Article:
Especially worrisome, if they can pull it off, is the cruise missile, which could weave a circuitous high-speed route at low altitude, avoiding warning systems and missile defence interceptors – an apparent response to the US’ planned deployment of Patriot anti-missile systems in Poland by 2022. The US insists the missile defence is aimed at Iran, not Russia.
“I want to tell all those who have fueled the arms race over the last 15 years, sought to win unilateral advantages over Russia, introduced unlawful sanctions aimed to contain our country’s development: all what you wanted to impede with your policies have already happened,” Putin declared. “You have failed to contain Russia.”
Continental Defence, Post-Brexit
“The increased assertiveness of Russia on the EU’s eastern frontier, along with multiple spillovers from political turmoil and conflict in the Arab world and Africa, mean that the security threats to Europe are more significant than at any time since the end of the Cold War,” said Malcolm Chalmers, Deputy Director General of the UK-based Royal United Services Institute (RUSI), the world’s oldest think tank for defence. Hardly a good time for the military capability of the UK to be departing the EU. “As one of the few EU states able to provide high-level command, control, intelligence and reconnaissance assets, the UK has made a significant addition to the credibility of key missions,” Chalmers noted. The UK is currently also the EU member with the largest defence budget.
Conversely, the UK relies on European collaboration for some of its most important defence capabilities, particularly aircraft and missiles. Key UK-based manufacturing capabilities are owned by EU-headquartered companies: Airbus, Leonardo, Thales.
So what happens after 29 March 2019? “In terms of NATO, nothing much changes post Brexit,” said Round. “In terms of CSDP (the EU Common Security and Defence Policy), it all changes. That place at the table is lost. Though it can offer to contribute and thereby gain influence, the UK will not be able to gain the benefit of European defence money.”
Round’s IISS colleagues Bastian Giegerich and Christian Mölling pointed out, “Brexit will not alter geography. The UK is a power of great importance to European security and defence. Every significant security and defence challenge for EU member-state capitals will also be a concern for London.”
They suggest a “common political project: the forging of a truly European defence-industrial base,” setting conditions for mergers and cooperation among European companies. “An opening may exist already: the Franco-German initiative to develop a future combat aircraft.”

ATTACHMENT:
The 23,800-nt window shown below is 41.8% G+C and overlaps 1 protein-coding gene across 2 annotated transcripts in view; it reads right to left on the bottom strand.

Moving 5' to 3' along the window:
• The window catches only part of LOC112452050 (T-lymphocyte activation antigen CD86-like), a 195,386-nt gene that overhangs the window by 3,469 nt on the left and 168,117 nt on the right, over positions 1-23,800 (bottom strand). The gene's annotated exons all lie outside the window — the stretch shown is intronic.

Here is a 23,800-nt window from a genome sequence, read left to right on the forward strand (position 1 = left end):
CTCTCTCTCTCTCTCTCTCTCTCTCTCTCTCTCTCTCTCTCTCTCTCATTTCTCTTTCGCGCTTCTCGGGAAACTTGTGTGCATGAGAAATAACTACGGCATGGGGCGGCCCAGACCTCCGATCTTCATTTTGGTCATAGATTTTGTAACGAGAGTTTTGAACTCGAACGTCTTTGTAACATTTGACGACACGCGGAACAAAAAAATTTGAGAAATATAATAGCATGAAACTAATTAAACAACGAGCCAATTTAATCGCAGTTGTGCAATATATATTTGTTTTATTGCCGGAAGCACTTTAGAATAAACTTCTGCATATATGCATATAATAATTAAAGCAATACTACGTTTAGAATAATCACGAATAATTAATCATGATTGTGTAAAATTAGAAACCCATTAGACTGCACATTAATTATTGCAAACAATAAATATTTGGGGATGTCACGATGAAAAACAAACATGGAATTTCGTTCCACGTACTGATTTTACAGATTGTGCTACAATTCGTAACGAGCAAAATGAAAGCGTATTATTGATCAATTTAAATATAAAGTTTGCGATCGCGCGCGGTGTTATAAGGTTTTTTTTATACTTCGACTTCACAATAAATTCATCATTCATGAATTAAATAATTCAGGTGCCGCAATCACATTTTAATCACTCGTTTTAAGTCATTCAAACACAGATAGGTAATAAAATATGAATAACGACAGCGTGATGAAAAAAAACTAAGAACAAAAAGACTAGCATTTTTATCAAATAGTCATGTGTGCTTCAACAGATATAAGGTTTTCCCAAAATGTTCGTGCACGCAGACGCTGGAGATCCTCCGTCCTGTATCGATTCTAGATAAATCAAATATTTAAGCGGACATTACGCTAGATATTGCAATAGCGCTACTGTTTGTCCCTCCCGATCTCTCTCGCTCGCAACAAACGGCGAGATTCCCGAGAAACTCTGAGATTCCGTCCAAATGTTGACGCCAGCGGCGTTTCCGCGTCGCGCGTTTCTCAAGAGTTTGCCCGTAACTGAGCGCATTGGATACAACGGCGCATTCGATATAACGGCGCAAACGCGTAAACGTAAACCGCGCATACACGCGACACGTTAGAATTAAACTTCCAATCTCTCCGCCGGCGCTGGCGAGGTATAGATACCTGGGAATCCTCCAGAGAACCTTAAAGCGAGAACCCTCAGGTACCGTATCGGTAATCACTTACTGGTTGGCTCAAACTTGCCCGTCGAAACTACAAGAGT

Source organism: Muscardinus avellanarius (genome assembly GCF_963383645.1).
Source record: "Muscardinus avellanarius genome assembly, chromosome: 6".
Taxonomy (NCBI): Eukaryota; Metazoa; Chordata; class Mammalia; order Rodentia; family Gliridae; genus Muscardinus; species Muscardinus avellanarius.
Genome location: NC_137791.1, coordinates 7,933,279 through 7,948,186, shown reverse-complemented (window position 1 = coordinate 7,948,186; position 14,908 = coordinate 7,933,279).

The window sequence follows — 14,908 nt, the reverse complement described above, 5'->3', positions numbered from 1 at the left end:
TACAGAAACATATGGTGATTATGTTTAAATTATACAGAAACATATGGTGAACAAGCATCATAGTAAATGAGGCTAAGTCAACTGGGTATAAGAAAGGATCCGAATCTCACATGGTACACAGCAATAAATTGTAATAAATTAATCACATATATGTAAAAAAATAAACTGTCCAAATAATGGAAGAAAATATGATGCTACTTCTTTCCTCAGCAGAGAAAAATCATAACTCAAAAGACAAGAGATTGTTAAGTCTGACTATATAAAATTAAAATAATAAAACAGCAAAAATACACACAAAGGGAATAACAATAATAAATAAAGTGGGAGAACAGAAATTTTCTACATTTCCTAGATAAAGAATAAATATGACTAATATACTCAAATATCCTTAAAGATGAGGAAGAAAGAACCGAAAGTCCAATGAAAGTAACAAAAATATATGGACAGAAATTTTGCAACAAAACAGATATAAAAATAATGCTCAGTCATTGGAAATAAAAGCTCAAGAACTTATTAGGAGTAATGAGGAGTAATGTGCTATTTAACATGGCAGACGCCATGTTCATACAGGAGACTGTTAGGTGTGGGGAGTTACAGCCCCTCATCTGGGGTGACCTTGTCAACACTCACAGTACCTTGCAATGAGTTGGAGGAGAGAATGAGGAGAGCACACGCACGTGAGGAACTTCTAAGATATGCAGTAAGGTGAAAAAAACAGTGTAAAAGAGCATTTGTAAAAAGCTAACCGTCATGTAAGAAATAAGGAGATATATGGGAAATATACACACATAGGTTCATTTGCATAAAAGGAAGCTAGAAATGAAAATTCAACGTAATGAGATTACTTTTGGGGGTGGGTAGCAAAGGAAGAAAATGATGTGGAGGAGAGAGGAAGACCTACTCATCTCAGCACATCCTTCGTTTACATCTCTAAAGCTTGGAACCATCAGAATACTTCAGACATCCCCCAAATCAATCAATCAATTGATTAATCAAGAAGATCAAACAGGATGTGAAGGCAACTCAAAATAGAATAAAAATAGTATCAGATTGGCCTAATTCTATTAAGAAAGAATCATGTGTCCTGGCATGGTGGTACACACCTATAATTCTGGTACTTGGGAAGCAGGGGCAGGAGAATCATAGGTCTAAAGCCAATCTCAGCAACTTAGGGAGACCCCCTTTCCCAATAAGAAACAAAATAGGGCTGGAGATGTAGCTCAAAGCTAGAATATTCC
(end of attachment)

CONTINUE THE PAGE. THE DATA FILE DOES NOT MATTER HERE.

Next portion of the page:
This may align with the European Intervention Initiative (EII), proposed last fall by French president Emmanuel Macron, enabling European states which are willing to act militarily independently from the EU or NATO – for example, in a scenario in which the United States chooses not to act (nor allow NATO to).
Macron, together with European Commission president Jean-Claude Juncker and key ministers in Germany are increasingly advocating for a “European Army,” especially in view of the US Trump administration’s isolationist leanings. Macron lamented, “Europe as we know it is too weak, too slow and too inefficient,” and proposed an “autonomous capacity for action” through a joint military force, including a shared defence budget, a common defence policy, and a European military training academy.
Round told me, “I think the European army thing is rhetoric. If you’re going to back up foreign policy, you’re going to need strength with which to do it, and the military provide that strength. But the EU can’t do that collectively; those are the rules at the moment.”
“The European arms has interesting theoretical attractions,” he explained. “But if you formed a proper European army, that would require – to use an example – a French president to put a young French soldier in harm’s way at the behest of the European Parliament and a command structure that might not have a single Frenchman in it. I don’t believe any president of France would do that.”
“We may see increased cooperation and increased interoperability, the holy grails of military activity,” Round concluded, “but an integrated European command structure working for the European Parliament without national parliaments in the risk of life of their young people I think is a long way away, if ever.”
Originally published in Issue 2, 2018 of MS&T.